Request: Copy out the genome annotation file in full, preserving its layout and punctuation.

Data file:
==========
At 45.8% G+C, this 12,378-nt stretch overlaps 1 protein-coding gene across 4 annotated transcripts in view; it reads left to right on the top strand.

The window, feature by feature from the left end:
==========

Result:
At 45.8% G+C, this 12,378-nt stretch overlaps 1 protein-coding gene across 4 annotated transcripts in view; it reads left to right on the top strand.

The window, feature by feature from the left end: